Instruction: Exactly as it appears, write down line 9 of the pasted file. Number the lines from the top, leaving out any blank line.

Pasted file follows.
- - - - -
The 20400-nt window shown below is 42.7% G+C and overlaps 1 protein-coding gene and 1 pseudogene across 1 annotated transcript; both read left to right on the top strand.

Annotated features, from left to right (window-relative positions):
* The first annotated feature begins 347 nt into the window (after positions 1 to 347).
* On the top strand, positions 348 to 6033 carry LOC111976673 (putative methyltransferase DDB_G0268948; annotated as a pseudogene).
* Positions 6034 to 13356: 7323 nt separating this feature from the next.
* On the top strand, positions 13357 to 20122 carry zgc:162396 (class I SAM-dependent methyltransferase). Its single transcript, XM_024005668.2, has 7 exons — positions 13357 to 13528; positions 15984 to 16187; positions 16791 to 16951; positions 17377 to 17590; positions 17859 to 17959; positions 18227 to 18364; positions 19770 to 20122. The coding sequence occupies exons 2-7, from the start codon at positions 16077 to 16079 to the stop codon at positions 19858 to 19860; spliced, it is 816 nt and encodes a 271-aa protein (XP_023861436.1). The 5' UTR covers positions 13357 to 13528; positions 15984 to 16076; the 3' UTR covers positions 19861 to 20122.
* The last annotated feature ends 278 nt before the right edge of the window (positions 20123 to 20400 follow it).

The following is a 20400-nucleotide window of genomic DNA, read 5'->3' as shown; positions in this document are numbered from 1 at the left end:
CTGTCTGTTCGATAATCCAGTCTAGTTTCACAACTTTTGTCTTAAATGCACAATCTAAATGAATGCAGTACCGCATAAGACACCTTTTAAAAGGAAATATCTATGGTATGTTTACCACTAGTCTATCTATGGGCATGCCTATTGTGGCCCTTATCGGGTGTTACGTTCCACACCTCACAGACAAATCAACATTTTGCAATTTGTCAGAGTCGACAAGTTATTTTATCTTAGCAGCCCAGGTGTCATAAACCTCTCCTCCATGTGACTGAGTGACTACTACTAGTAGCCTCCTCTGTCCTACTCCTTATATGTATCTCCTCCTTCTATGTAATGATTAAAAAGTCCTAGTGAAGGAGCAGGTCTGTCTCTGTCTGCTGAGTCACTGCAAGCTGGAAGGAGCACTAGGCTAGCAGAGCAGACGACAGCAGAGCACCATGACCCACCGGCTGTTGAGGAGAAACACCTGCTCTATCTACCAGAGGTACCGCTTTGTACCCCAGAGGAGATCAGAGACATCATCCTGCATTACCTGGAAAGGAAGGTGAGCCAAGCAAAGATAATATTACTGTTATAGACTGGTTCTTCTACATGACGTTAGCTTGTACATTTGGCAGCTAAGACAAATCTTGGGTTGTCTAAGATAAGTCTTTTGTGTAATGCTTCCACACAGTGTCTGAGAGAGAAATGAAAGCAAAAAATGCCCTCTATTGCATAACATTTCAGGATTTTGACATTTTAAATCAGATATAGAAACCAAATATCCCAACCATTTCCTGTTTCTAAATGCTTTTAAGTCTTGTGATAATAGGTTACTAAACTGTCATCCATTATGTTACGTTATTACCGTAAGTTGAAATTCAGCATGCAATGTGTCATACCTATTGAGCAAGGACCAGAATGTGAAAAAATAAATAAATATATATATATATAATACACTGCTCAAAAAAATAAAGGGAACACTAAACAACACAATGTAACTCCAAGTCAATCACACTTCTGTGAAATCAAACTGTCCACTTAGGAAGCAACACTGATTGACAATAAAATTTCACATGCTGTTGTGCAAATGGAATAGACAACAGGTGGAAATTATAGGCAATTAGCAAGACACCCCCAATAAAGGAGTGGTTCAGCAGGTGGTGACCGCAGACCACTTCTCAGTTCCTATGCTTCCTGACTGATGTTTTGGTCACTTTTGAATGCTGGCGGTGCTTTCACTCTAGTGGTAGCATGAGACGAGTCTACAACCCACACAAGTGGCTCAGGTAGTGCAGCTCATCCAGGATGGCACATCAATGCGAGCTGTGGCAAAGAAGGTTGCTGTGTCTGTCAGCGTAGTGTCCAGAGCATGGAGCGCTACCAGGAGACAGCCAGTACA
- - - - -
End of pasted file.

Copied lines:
CTGTCTGTTCGATAATCCAGTCTAGTTTCACAACTTTTGTCTTAAATGCACAATCTAAATGAATGCAGTACCGCATAAGACACCTTTTAAAAGGAAATATCTATGGTATGTTTACCACTAGTCTATCTATGGGCATGCCTATTGTGGCCCTTATCGGGTGTTACGTTCCACACCTCACAGACAAATCAACATTTTGCAATTTGTCAGAGTCGACAAGTTATTTTATCTTAGCAGCCCAGGTGTCATAAACCTCTCCTCCATGTGACTGAGTGACTACTACTAGTAGCCTCCTCTGTCCTACTCCTTATATGTATCTCCTCCTTCTATGTAATGATTAAAAAGTCCTAGTGAAGGAGCAGGTCTGTCTCTGTCTGCTGAGTCACTGCAAGCTGGAAGGAGCACTAGGCTAGCAGAGCAGACGACAGCAGAGCACCATGACCCACCGGCTGTTGAGGAGAAACACCTGCTCTATCTACCAGAGGTACCGCTTTGTACCCCAGAGGAGATCAGAGACATCATCCTGCATTACCTGGAAAGGAAGGTGAGCCAAGCAAAGATAATATTACTGTTATAGACTGGTTCTTCTACATGACGTTAGCTTGTACATTTGGCAGCTAAGACAAATCTTGGGTTGTCTAAGATAAGTCTTTTGTGTAATGCTTCCACACAGTGTCTGAGAGAGAAATGAAAGCAAAAAATGCCCTCTATTGCATAACATTTCAGGATTTTGACATTTTAAATCAGATATAGAAACCAAATATCCCAACCATTTCCTGTTTCTAAATGCTTTTAAGTCTTGTGATAATAGGTTACTAAACTGTCATCCATTATGTTACGTTATTACCGTAAGTTGAAATTCAGCATGCAATGTGTCATACCTATTGAGCAAGGACCAGAATGTGAAAAAATAAATAAATATATATATATATAATACACTGCTCAAAAAAATAAAGGGAACACTAAACAACACAATGTAACTCCAAGTCAATCACACTTCTGTGAAATCAAACTGTCCACTTAGGAAGCAACACTGATTGACAATAAAATTTCACATGCTGTTGTGCAAATGGAATAGACAACAGGTGGAAATTATAGGCAATTAGCAAGACACCCCCAATAAAGGAGTGGTTCAGCAGGTGGTGACCGCAGACCACTTCTCAGTTCCTATGCTTCCTGACTGATGTTTTGGTCACTTTTGAATGCTGGCGGTGCTTTCACTCTAGTGGTAGCATGAGACGAGTCTACAACCCACACAAGTGGCTCAGGTAGTGCAGCTCATCCAGGATGGCACATCAATGCGAGCTGTGGCAAAGAAGGTTGCTGTGTCTGTCAGCGTAGTGTCCAGAGCATGGAGCGCTACCAGGAGACAGCCAGTACA